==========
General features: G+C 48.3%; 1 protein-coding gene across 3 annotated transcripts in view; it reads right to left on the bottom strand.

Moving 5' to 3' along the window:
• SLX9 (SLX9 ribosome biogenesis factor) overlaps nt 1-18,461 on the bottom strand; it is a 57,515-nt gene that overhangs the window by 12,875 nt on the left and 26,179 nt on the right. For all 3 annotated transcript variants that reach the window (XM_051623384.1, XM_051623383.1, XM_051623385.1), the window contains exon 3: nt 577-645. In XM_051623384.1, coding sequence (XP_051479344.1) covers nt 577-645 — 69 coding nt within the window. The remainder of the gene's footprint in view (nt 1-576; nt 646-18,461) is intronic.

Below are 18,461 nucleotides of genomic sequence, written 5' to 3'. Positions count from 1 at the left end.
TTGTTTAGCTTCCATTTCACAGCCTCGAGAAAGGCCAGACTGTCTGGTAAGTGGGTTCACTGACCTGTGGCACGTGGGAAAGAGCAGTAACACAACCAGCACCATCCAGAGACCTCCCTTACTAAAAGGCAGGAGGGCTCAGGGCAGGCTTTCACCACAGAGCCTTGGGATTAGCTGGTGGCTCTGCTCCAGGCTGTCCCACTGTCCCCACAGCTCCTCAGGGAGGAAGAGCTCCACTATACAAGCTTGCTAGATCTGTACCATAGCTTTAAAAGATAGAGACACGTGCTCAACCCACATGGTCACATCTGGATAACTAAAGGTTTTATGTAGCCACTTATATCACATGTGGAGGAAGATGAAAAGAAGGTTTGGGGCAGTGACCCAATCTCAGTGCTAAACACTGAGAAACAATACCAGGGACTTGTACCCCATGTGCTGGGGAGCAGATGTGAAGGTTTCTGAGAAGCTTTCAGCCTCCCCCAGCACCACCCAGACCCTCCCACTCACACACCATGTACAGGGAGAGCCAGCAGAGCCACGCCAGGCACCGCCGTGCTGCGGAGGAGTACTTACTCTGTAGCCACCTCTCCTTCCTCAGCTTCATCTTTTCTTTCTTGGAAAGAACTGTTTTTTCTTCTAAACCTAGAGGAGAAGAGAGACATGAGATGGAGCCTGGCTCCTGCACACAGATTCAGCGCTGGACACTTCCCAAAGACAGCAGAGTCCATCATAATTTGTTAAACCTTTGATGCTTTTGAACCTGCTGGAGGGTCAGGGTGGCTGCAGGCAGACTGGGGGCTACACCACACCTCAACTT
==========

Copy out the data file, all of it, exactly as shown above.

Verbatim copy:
General features: G+C 48.3%; 1 protein-coding gene across 3 annotated transcripts in view; it reads right to left on the bottom strand.

Moving 5' to 3' along the window:
• SLX9 (SLX9 ribosome biogenesis factor) overlaps nt 1-18,461 on the bottom strand; it is a 57,515-nt gene that overhangs the window by 12,875 nt on the left and 26,179 nt on the right. For all 3 annotated transcript variants that reach the window (XM_051623384.1, XM_051623383.1, XM_051623385.1), the window contains exon 3: nt 577-645. In XM_051623384.1, coding sequence (XP_051479344.1) covers nt 577-645 — 69 coding nt within the window. The remainder of the gene's footprint in view (nt 1-576; nt 646-18,461) is intronic.

Below are 18,461 nucleotides of genomic sequence, written 5' to 3'. Positions count from 1 at the left end.
TTGTTTAGCTTCCATTTCACAGCCTCGAGAAAGGCCAGACTGTCTGGTAAGTGGGTTCACTGACCTGTGGCACGTGGGAAAGAGCAGTAACACAACCAGCACCATCCAGAGACCTCCCTTACTAAAAGGCAGGAGGGCTCAGGGCAGGCTTTCACCACAGAGCCTTGGGATTAGCTGGTGGCTCTGCTCCAGGCTGTCCCACTGTCCCCACAGCTCCTCAGGGAGGAAGAGCTCCACTATACAAGCTTGCTAGATCTGTACCATAGCTTTAAAAGATAGAGACACGTGCTCAACCCACATGGTCACATCTGGATAACTAAAGGTTTTATGTAGCCACTTATATCACATGTGGAGGAAGATGAAAAGAAGGTTTGGGGCAGTGACCCAATCTCAGTGCTAAACACTGAGAAACAATACCAGGGACTTGTACCCCATGTGCTGGGGAGCAGATGTGAAGGTTTCTGAGAAGCTTTCAGCCTCCCCCAGCACCACCCAGACCCTCCCACTCACACACCATGTACAGGGAGAGCCAGCAGAGCCACGCCAGGCACCGCCGTGCTGCGGAGGAGTACTTACTCTGTAGCCACCTCTCCTTCCTCAGCTTCATCTTTTCTTTCTTGGAAAGAACTGTTTTTTCTTCTAAACCTAGAGGAGAAGAGAGACATGAGATGGAGCCTGGCTCCTGCACACAGATTCAGCGCTGGACACTTCCCAAAGACAGCAGAGTCCATCATAATTTGTTAAACCTTTGATGCTTTTGAACCTGCTGGAGGGTCAGGGTGGCTGCAGGCAGACTGGGGGCTACACCACACCTCAACTT